As it’s coming up to the 20th anniversary of the 9/11 terrorist attack on the World Trade Centre, I feel it rather appropriate to talk about the Mohawks role on that fateful day. As previously mentioned, many had helped build the Twin Towers during their construction between 1968 and 1972. Around 500 men worked on the construction, 200 of which were Mohawks.[13] The last girder put in place in skyscrapers in New York are usually signed by the people working on it. In the case of the World Trade Centre, it was a Mohawk gang.[14] There were also other buildings in the complex added after this date. However, many rushed to the World Trade Centre as they were working on nearby building sites. They offered help to survivors and also helped in the clearing of wreckage and search for victims following the attack.[15] For this reason, I feel it rather fitting that many of them then went on to work on the Freedom Tower and memorial that are now on the site of the World Trade Centre.[16]

Many Mohawks still continue to work in steel construction. Following the demand for them in New York, many chose to move their families to New York as it was around a 12 hour journey from Kahnawake to the city. They mainly lived around 4th Avenue and many grocery stores selling traditional Native foods and church that spoke in their native tongue also tended to their needs.[17] However, since a freeway/motorway was built in the 1970s, many chose to move back to their homeland as the commute was made easier.[18]

I hope that as the anniversary for both the Quebec Bridge disaster and 9/11 are both coming up, that this post has helped show the reliance the steel construction industry has had (and continues to have) on the Mohawks. At the time of the Quebec Bridge disaster, none of the Mohawk fatalities were ever mentioned in the news.[19] I hope that this goes at least some wat to highlight the legacy they, and all those Mohawks who have worked on these important projects, have left us with.


[1] Weitzman, D., Skywalkers: Mohawk Ironworkers Build the City (New York: Roaring Brook Pres, 2010), p. 4.

[2] Bjornland, K., ‘Honouring Native Americans Who Built Skyscrapers and Bridges’, The Daily Gazette, 16 April 2017, https://dailygazette.com/2017/04/16/honoring-native-americans-who-built-skyscrapers-bridges/;  Adams, C., ‘Why Do So Many Native Americans Work on Skyscrapers’, Straight Dope, https://www.straightdope.com/21341828/why-do-so-many-native-americans-work-on-skyscrapers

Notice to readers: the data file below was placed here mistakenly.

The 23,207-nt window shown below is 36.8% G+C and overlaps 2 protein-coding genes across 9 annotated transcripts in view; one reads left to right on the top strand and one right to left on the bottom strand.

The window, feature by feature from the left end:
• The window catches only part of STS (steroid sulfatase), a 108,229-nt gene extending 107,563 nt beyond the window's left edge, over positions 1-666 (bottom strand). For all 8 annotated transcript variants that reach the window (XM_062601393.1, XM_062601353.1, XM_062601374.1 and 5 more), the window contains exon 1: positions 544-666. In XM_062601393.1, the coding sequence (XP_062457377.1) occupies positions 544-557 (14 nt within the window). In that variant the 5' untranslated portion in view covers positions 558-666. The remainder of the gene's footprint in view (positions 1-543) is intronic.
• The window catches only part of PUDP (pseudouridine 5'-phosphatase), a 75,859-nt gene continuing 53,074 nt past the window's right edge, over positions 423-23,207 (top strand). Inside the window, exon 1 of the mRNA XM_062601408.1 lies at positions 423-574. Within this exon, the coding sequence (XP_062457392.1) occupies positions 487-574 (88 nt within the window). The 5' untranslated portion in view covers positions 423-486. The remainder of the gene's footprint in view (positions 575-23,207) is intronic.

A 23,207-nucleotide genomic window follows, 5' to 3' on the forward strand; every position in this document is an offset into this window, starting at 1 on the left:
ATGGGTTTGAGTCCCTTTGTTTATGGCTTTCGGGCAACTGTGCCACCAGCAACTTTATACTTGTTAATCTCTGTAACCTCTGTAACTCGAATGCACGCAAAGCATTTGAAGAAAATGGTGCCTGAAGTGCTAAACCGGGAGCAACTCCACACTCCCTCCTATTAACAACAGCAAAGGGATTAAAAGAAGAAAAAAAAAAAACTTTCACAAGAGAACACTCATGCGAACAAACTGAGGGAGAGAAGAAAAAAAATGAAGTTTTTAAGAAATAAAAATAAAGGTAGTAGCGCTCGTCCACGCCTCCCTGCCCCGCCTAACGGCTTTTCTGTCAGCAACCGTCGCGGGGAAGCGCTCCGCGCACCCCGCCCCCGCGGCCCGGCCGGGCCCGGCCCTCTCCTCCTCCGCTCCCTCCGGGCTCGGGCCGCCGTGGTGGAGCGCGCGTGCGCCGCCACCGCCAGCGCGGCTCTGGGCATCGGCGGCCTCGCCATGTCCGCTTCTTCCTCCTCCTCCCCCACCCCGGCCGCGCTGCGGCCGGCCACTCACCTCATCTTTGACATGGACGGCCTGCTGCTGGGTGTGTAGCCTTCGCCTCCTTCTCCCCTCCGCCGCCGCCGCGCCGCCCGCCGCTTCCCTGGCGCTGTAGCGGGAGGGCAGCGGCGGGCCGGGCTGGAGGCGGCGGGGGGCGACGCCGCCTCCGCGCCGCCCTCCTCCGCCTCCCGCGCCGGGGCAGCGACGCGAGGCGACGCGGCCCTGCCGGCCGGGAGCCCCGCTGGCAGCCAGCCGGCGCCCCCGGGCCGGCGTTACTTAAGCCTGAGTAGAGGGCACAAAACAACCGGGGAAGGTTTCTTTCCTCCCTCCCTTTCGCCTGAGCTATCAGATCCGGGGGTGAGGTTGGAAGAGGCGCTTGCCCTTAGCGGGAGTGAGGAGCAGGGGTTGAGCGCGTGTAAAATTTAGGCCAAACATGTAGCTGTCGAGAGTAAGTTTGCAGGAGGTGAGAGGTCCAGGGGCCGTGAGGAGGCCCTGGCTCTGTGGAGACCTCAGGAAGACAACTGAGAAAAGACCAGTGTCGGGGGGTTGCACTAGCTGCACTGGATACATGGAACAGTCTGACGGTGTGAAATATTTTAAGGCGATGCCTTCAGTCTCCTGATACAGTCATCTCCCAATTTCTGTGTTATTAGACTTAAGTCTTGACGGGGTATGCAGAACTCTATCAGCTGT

[3] Bjornland, K., ‘Honouring Native Americans Who Built Skyscrapers and Bridges’, The Daily Gazette, 16 April 2017, https://dailygazette.com/2017/04/16/honoring-native-americans-who-built-skyscrapers-bridges/

[4] University of North Carolina, The Collapse of the Quebec Bridge, 1907, https://eng-resources.uncc.edu/failurecasestudies/bridge-failure-cases/the-collapse-of-the-quebec-bridge-1907/

[5] ‘The Mohawks who Built Manhattan’, http://www.whitewolfpack.com/2012/09/the-mohawks-who-built-manhattan-photos.html

[6] Adams, C., ‘Why Do So Many Native Americans Work on Skyscrapers’, Straight Dope, https://www.straightdope.com/21341828/why-do-so-many-native-americans-work-on-skyscrapers

[7] ‘The Mohawks who Built Manhattan’, http://www.whitewolfpack.com/2012/09/the-mohawks-who-built-manhattan-photos.html

[8] ‘The Mohawks who Built Manhattan’, http://www.whitewolfpack.com/2012/09/the-mohawks-who-built-manhattan-photos.html; Adams, C., ‘Why Do So Many Native Americans Work on Skyscrapers’, Straight Dope, https://www.straightdope.com/21341828/why-do-so-many-native-americans-work-on-skyscrapers

[9]The Mohawks who Built Manhattan’, http://www.whitewolfpack.com/2012/09/the-mohawks-who-built-manhattan-photos.html; Budd, J., ‘High and Mighty’, The Guardian, 19 June 2002, https://www.theguardian.com/culture/2002/jun/19/artsfeatures1

[10] Korum, J. J., The American Skyscraper, 1850-1940 (Boston: Branden Books, 2008)

[11] Weitzman, D., Skywalkers: Mohawk Ironworkers Build the City (New York: Roaring Brook Pres, 2010), p. 4.

[12] Budd, J., ‘High and Mighty’, The Guardian, 19 June 2002, https://www.theguardian.com/culture/2002/jun/19/artsfeatures1

[13] Bjornland, K., ‘Honouring Native Americans Who Built Skyscrapers and Bridges’, The Daily Gazette, 16 April 2017, https://dailygazette.com/2017/04/16/honoring-native-americans-who-built-skyscrapers-bridges/

[14] The Mohawks who Built Manhattan’, http://www.whitewolfpack.com/2012/09/the-mohawks-who-built-manhattan-photos.html

[15] The Mohawks who Built Manhattan’, http://www.whitewolfpack.com/2012/09/the-mohawks-who-built-manhattan-photos.html; Bjornland, K., ‘Honouring Native Americans Who Built Skyscrapers and Bridges’, The Daily Gazette, 16 April 2017, https://dailygazette.com/2017/04/16/honoring-native-americans-who-built-skyscrapers-bridges/

[16] Bjornland, K., ‘Honouring Native Americans Who Built Skyscrapers and Bridges’, The Daily Gazette, 16 April 2017, https://dailygazette.com/2017/04/16/honoring-native-americans-who-built-skyscrapers-bridges/

[17] The Mohawks who Built Manhattan’, http://www.whitewolfpack.com/2012/09/the-mohawks-who-built-manhattan-photos.html

[18] The Mohawks who Built Manhattan’, http://www.whitewolfpack.com/2012/09/the-mohawks-who-built-manhattan-photos.html

[19] Bjornland, K., ‘Honouring Native Americans Who Built Skyscrapers and Bridges’, The Daily Gazette, 16 April 2017, https://dailygazette.com/2017/04/16/honoring-native-americans-who-built-skyscrapers-bridges/